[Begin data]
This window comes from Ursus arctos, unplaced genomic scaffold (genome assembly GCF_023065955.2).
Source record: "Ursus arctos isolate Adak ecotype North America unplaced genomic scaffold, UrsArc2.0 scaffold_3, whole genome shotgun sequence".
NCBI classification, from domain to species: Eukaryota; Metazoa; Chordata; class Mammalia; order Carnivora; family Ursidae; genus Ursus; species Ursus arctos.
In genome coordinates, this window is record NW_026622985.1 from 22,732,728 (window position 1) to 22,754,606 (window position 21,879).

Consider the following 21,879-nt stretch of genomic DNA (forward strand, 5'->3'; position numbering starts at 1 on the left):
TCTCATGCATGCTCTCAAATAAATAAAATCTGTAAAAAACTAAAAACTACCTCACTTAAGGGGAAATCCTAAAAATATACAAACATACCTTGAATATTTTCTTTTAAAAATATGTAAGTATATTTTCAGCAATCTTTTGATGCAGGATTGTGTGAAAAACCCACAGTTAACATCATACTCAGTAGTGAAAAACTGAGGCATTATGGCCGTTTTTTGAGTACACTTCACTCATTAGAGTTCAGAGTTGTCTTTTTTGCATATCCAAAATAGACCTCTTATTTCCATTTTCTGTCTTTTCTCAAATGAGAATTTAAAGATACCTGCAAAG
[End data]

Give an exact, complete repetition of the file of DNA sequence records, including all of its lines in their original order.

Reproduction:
This window comes from Ursus arctos, unplaced genomic scaffold (genome assembly GCF_023065955.2).
Source record: "Ursus arctos isolate Adak ecotype North America unplaced genomic scaffold, UrsArc2.0 scaffold_3, whole genome shotgun sequence".
NCBI classification, from domain to species: Eukaryota; Metazoa; Chordata; class Mammalia; order Carnivora; family Ursidae; genus Ursus; species Ursus arctos.
In genome coordinates, this window is record NW_026622985.1 from 22,732,728 (window position 1) to 22,754,606 (window position 21,879).

Consider the following 21,879-nt stretch of genomic DNA (forward strand, 5'->3'; position numbering starts at 1 on the left):
TCTCATGCATGCTCTCAAATAAATAAAATCTGTAAAAAACTAAAAACTACCTCACTTAAGGGGAAATCCTAAAAATATACAAACATACCTTGAATATTTTCTTTTAAAAATATGTAAGTATATTTTCAGCAATCTTTTGATGCAGGATTGTGTGAAAAACCCACAGTTAACATCATACTCAGTAGTGAAAAACTGAGGCATTATGGCCGTTTTTTGAGTACACTTCACTCATTAGAGTTCAGAGTTGTCTTTTTTGCATATCCAAAATAGACCTCTTATTTCCATTTTCTGTCTTTTCTCAAATGAGAATTTAAAGATACCTGCAAAG